Teacher Fired After Tweeting At Trump To Remove ‘Illegals’ From School

Donald Trump at an appearance in Portsmouth
Jeff J Mitchell / Getty Images

A high school English teacher in Texas has been fired after sending a series of tweets to President Donald Trump over the course of several months earlier this year, asking him to remove “illegals” from the Fort Worth school system.

The teacher, Georgia Clark, was first placed on leave, per The Washington Post, and has since been fired, as reported separately by CBS DFW. The district’s Board of Trustees, per the TV station, voted 8-0 to terminate Clark, who will have the right to appeal the decision to the Texas Education Agency Commissioner.

“Mr. President, Fort Worth Independent School District is loaded with illegal students from Mexico,” Clark tweeted last month at the president’s account. “Anything you can do to remove the illegals from Fort Worth would be greatly appreciated.”

Despite sending the tweets to the much-watched Twitter account of the president of the United States under her own name, Clark thought the messages were private, and “needed guarantees her identity would be protected when action was taken,” the Post said.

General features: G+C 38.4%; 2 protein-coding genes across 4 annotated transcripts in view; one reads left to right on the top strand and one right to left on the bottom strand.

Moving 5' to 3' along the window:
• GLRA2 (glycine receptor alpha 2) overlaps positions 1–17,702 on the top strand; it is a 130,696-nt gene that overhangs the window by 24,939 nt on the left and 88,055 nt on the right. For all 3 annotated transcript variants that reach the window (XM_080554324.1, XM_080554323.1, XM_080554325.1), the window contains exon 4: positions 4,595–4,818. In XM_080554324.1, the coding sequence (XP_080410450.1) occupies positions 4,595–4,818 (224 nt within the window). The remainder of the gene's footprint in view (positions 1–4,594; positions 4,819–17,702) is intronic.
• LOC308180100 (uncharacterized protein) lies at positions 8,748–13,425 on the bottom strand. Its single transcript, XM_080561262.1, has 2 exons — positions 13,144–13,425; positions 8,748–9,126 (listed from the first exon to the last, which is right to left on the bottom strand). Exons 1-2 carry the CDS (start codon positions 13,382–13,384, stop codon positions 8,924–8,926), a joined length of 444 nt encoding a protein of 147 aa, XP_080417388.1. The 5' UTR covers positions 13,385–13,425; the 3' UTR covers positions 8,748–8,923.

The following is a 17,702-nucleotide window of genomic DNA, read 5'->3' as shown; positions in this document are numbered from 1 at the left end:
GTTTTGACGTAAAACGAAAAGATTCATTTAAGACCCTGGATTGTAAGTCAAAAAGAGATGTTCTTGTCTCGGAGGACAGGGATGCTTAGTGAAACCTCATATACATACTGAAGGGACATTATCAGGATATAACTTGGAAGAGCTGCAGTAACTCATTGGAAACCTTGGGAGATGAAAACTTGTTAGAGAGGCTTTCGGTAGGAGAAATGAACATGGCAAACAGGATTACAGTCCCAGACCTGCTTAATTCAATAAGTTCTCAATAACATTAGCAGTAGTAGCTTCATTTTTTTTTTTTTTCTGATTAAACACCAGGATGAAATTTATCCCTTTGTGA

At one point, she even tweeted her personal phone number at the president and reassured him that Georgia Clark was her real name. Clark has admitted that the tweets are genuine; she later deleted her Twitter account.

It doesn’t appear that the president ever responded to Clark, although the teacher at one point tweeted at Trump that she received “an alarming tweet from someone identifying himself as one of your assistants followed by a second tweet from the same person,” per The Post.

The school district has accused Clark of engaging in inappropriate behavior and violating district regulations. A teacher in the district since 1998, Clark also had, per The Post, “a history of violations — including insulting her students’ ethnicity,” and had been under investigation more recently even prior to the tweets, including once asking a student to “show me your papers that are saying you are legal” after the student asked to use the bathroom.

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Clark was also investigated in 2007 for kicking a student, although a later review found that it was done with no malice. The TV station said that Clark retained her job at the time after an agreement with an organization that represents teachers.

“Let me reiterate our commitment that every child in the District is welcome and is to be treated with dignity and respect,” Kent P. Scribner, the superintendent of the Fort Worth school district, said in a Facebook post at the end of May.